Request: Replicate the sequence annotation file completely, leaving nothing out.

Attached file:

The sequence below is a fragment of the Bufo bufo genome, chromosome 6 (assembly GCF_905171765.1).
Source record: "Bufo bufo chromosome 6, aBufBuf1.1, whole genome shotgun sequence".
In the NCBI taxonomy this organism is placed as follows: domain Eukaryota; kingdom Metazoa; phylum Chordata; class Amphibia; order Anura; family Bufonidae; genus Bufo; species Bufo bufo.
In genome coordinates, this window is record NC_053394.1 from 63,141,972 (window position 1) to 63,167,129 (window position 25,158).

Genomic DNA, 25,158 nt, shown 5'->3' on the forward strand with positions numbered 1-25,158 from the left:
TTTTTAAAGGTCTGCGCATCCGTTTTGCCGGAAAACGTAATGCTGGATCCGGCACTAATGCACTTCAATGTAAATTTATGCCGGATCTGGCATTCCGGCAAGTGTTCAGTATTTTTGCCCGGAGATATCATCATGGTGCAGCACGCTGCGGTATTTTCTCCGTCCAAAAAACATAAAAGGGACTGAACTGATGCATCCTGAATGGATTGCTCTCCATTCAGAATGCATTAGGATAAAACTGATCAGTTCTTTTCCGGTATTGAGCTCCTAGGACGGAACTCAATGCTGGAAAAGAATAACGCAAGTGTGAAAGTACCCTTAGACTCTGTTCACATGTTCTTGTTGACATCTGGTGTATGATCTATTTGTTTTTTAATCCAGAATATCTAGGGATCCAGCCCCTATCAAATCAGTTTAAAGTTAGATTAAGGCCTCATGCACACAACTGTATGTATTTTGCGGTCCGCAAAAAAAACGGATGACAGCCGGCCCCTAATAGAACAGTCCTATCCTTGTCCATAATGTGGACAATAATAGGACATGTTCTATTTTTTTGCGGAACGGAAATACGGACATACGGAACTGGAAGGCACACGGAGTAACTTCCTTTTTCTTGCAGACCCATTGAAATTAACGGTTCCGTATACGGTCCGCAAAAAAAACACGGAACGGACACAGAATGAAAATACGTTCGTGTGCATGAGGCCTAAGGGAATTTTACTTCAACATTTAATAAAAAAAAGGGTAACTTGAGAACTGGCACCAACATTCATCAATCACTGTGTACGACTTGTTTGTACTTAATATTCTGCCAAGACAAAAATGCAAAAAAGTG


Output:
The sequence below is a fragment of the Bufo bufo genome, chromosome 6 (assembly GCF_905171765.1).
Source record: "Bufo bufo chromosome 6, aBufBuf1.1, whole genome shotgun sequence".
In the NCBI taxonomy this organism is placed as follows: domain Eukaryota; kingdom Metazoa; phylum Chordata; class Amphibia; order Anura; family Bufonidae; genus Bufo; species Bufo bufo.
In genome coordinates, this window is record NC_053394.1 from 63,141,972 (window position 1) to 63,167,129 (window position 25,158).

Genomic DNA, 25,158 nt, shown 5'->3' on the forward strand with positions numbered 1-25,158 from the left:
TTTTTAAAGGTCTGCGCATCCGTTTTGCCGGAAAACGTAATGCTGGATCCGGCACTAATGCACTTCAATGTAAATTTATGCCGGATCTGGCATTCCGGCAAGTGTTCAGTATTTTTGCCCGGAGATATCATCATGGTGCAGCACGCTGCGGTATTTTCTCCGTCCAAAAAACATAAAAGGGACTGAACTGATGCATCCTGAATGGATTGCTCTCCATTCAGAATGCATTAGGATAAAACTGATCAGTTCTTTTCCGGTATTGAGCTCCTAGGACGGAACTCAATGCTGGAAAAGAATAACGCAAGTGTGAAAGTACCCTTAGACTCTGTTCACATGTTCTTGTTGACATCTGGTGTATGATCTATTTGTTTTTTAATCCAGAATATCTAGGGATCCAGCCCCTATCAAATCAGTTTAAAGTTAGATTAAGGCCTCATGCACACAACTGTATGTATTTTGCGGTCCGCAAAAAAAACGGATGACAGCCGGCCCCTAATAGAACAGTCCTATCCTTGTCCATAATGTGGACAATAATAGGACATGTTCTATTTTTTTGCGGAACGGAAATACGGACATACGGAACTGGAAGGCACACGGAGTAACTTCCTTTTTCTTGCAGACCCATTGAAATTAACGGTTCCGTATACGGTCCGCAAAAAAAACACGGAACGGACACAGAATGAAAATACGTTCGTGTGCATGAGGCCTAAGGGAATTTTACTTCAACATTTAATAAAAAAAAGGGTAACTTGAGAACTGGCACCAACATTCATCAATCACTGTGTACGACTTGTTTGTACTTAATATTCTGCCAAGACAAAAATGCAAAAAAGTG